I love physical therapy.
But I believe the field is filled with a ton of old-school methods that are not supported by research. My job, as a physical therapist, is to constantly learn the latest research to help my patients decrease pain, return to pre-injury function, and prevent future injuries from occurring.
I believe the greatest way to help my patients is to empower them to help themselves.
In a few weeks, I don’t want my patients to need me anymore. Nor do I want them to return to me with the same injury. My goal is to always foster patient independence.
For this reason, I am not a big believer in more passive modalities such as electrical stimulation for pain relief, ultrasound, kinesiotape, or massage. I use pretty much all of those modalities (except ultrasound) but I try to as sparingly as possible.
I believe every patient deserves an individualized program that is centered, more than anything, on their goals and preferences. As a healthcare provider, I will most definitely create goals regarding strength, movement, and functional tests but, at the end of the day, if I’m not helping my patients achieve their goals, I’m not doing a good job.
My Treatment Philosophy encompasses the following:
- One on one care. This should be a given but it certainly is not. Many (maybe even most) physical therapy practices operate by having a therapist working with 2-3 patients at a time. In this environment, optimal patient care simply cannot be achieved. My focus will always be on one patient at a time.
- Focus on the patient. Not the computer screen. Inevitably, notes are part of what we do. But I take efforts every day to minimize the amount of time I’m spending typing during a treatment session. I will NEVER be the healthcare provider that looks at a computer screen more than I look at the person I’m treating. As a previous patient, this is very frustrating.
- Collaborative communication. I want to work with my patients. I don’t want to constantly dictate what they do. I always ask for feedback. I want what you want. Within reason of sound clinical judgment, I will attempt to adjust treatment strategies to fit my patient’s needs, expectations, and preferences.
- Individualized exercise programs. I NEVER use pre-made exercise programs, or exercise flowsheets, for hip pain, shoulder pain, etc. like so many physical therapy practices. I attempt to create a comprehensive exercise program based specifically on an individual’s impairments and goals to help restore optimal function.
- Movement testing. This goes beyond traditional joint strength and range of motion testing. I’m certified in FMS and SFMA. All movement systems have flaws and short-comings but I utilize methods gleaned from these Functional Movement System certifications to help my patients move better.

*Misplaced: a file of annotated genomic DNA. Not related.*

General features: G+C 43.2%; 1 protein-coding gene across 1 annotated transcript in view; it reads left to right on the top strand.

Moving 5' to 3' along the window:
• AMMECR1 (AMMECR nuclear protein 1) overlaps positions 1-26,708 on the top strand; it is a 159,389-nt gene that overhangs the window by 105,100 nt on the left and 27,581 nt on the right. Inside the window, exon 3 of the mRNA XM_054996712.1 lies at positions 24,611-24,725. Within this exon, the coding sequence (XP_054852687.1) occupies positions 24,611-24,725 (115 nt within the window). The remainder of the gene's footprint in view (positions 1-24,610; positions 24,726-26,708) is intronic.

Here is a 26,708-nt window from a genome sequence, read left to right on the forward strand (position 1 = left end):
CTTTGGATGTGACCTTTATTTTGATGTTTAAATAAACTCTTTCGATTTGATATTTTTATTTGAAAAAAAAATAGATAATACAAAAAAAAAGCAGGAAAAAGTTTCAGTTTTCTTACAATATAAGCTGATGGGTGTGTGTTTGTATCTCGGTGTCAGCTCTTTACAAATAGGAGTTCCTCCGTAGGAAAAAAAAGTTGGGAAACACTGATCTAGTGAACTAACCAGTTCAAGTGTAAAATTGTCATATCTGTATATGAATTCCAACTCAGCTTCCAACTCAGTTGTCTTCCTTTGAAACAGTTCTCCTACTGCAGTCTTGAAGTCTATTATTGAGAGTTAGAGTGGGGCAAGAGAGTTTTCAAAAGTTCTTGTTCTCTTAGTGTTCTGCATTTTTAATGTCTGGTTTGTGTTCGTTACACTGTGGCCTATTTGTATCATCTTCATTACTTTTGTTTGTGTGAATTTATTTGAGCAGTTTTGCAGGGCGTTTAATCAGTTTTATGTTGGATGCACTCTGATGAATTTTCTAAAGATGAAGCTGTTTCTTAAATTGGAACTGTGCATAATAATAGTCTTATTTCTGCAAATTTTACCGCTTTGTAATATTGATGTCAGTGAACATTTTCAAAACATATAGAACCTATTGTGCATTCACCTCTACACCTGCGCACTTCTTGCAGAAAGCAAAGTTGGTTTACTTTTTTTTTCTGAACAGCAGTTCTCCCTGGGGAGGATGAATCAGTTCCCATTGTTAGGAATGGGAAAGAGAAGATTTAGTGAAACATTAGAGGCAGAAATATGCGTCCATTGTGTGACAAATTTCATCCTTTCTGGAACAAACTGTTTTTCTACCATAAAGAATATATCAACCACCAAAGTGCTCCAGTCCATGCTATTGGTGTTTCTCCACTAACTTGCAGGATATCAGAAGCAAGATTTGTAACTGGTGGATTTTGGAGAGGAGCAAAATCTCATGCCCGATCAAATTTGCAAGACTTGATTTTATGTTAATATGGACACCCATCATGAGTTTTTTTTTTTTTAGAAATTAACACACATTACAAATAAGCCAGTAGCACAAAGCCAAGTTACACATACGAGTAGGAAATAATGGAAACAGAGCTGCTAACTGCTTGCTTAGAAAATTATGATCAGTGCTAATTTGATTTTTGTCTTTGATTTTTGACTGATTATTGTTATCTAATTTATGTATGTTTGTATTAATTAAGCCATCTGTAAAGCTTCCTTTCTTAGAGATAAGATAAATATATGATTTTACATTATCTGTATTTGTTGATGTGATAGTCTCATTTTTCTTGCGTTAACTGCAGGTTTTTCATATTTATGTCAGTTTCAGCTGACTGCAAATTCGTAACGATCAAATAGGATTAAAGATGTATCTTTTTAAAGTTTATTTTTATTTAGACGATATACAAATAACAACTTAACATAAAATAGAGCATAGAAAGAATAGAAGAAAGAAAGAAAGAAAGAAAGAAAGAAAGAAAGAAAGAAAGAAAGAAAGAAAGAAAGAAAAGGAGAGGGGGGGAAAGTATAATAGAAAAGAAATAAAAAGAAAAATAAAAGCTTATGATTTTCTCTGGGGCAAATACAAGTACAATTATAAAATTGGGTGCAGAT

- Modern Pain Science. I try to use the most recent evidence regarding imaging, such as X-rays and MRIs, and how they are often not related to an individual’s pain. Nor do they typically affect the treatment strategy. I believe imaging can be useful but findings such as osteoarthritis, spinal stenosis, disc bulges/degeneration/herniations are not as correlated to pain as what we thought even 5 years ago. I try to empower my patients to understand how powerful and resilient our bodies are and how many imaging findings are simply related to the normal aging process. I never want my patients to be afraid to move.
- Evidence-based strength and conditioning principles. I’m a Certified Strength and Conditioning Specialist (CSCS) in addition to my training and education as a physical therapist. I believe a well-rounded, active lifestyle that consists of improving and maintaining cardiovascular fitness, strength, and movement is paramount. I believe this is a useful strategy to minimize injury risk and can aid in the rehabilitation process as well.
- Specific treatments
- Blood Flow Restriction Training. I’m certified in Blood Flow Restriction (BFR) Rehabilitation through Owens Recovery Sciences. I believe BFR can be a very useful strategy for rehabilitation, injury prevention, and even performance enhancement.
- Instrument Assisted Soft Tissue Massage (IASTM). As I mentioned above, my goal is always to foster independence. Therefore, no form of massage will be at the forefront of my treatment strategy. However, I believe IASTM can be a quick, helpful tool to help someone feel and move better prior to exercising.
- Heavy resistance training. Heavy is relative to the individual and their goals. But I’m not afraid for patients to squat, deadlift, and push/pull heavier weight. In my opinion, most physical therapists do not challenge their patients enough. I believe lifting heavier weights, within a tolerable range, can be very empowering.
- Running-specific evaluation/treatment. Running has always been a passion of mine. I ran cross country and track at Augusta University and was thankful to have a relatively injury-free collegiate career. Treating someone who wishes to run recreationally, or competitively, can involve implementing more complex stresses than which is typically contained within a physical therapy plan of care. The initial treatment strategy for an injured runner will often focus on isolated impairments. But my goal is always to quickly integrate the restoration of these impairments into dynamic activities and ultimately into running itself. Additionally, I provide evidence-based information regarding sound injury prevention strategies, footwear, running form (if needed), strength/core/flexibility routines, safe training principles, etc. There is a lot of misinformation out there regarding running and my goal is to always utilize the best available evidence to provide optimal care for my patients to return to running injury free.